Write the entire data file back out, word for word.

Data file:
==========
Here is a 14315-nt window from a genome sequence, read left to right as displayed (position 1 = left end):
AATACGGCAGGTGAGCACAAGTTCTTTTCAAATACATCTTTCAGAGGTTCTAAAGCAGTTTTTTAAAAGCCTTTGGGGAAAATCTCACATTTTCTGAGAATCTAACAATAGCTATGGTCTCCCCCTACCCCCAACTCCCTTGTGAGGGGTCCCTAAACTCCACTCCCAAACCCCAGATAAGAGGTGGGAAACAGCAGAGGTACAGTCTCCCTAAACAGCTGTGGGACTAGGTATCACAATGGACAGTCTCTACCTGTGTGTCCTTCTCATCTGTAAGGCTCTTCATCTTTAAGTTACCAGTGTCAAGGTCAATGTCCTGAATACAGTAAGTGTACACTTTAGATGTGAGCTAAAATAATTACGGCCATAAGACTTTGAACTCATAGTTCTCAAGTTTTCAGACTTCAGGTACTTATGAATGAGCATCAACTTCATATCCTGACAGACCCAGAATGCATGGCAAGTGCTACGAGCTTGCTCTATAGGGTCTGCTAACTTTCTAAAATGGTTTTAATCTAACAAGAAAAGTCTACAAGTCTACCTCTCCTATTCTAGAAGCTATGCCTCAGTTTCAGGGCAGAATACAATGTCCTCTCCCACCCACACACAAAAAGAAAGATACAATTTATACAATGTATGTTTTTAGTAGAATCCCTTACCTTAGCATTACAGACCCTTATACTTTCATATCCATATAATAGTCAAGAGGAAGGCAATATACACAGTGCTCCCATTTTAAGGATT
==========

Here is a 14315-nt window from a genome sequence, read left to right as displayed (position 1 = left end):
AATACGGCAGGTGAGCACAAGTTCTTTTCAAATACATCTTTCAGAGGTTCTAAAGCAGTTTTTTAAAAGCCTTTGGGGAAAATCTCACATTTTCTGAGAATCTAACAATAGCTATGGTCTCCCCCTACCCCCAACTCCCTTGTGAGGGGTCCCTAAACTCCACTCCCAAACCCCAGATAAGAGGTGGGAAACAGCAGAGGTACAGTCTCCCTAAACAGCTGTGGGACTAGGTATCACAATGGACAGTCTCTACCTGTGTGTCCTTCTCATCTGTAAGGCTCTTCATCTTTAAGTTACCAGTGTCAAGGTCAATGTCCTGAATACAGTAAGTGTACACTTTAGATGTGAGCTAAAATAATTACGGCCATAAGACTTTGAACTCATAGTTCTCAAGTTTTCAGACTTCAGGTACTTATGAATGAGCATCAACTTCATATCCTGACAGACCCAGAATGCATGGCAAGTGCTACGAGCTTGCTCTATAGGGTCTGCTAACTTTCTAAAATGGTTTTAATCTAACAAGAAAAGTCTACAAGTCTACCTCTCCTATTCTAGAAGCTATGCCTCAGTTTCAGGGCAGAATACAATGTCCTCTCCCACCCACACACAAAAAGAAAGATACAATTTATACAATGTATGTTTTTAGTAGAATCCCTTACCTTAGCATTACAGACCCTTATACTTTCATATCCATATAATAGTCAAGAGGAAGGCAATATACACAGTGCTCCCATTTTAAGGATT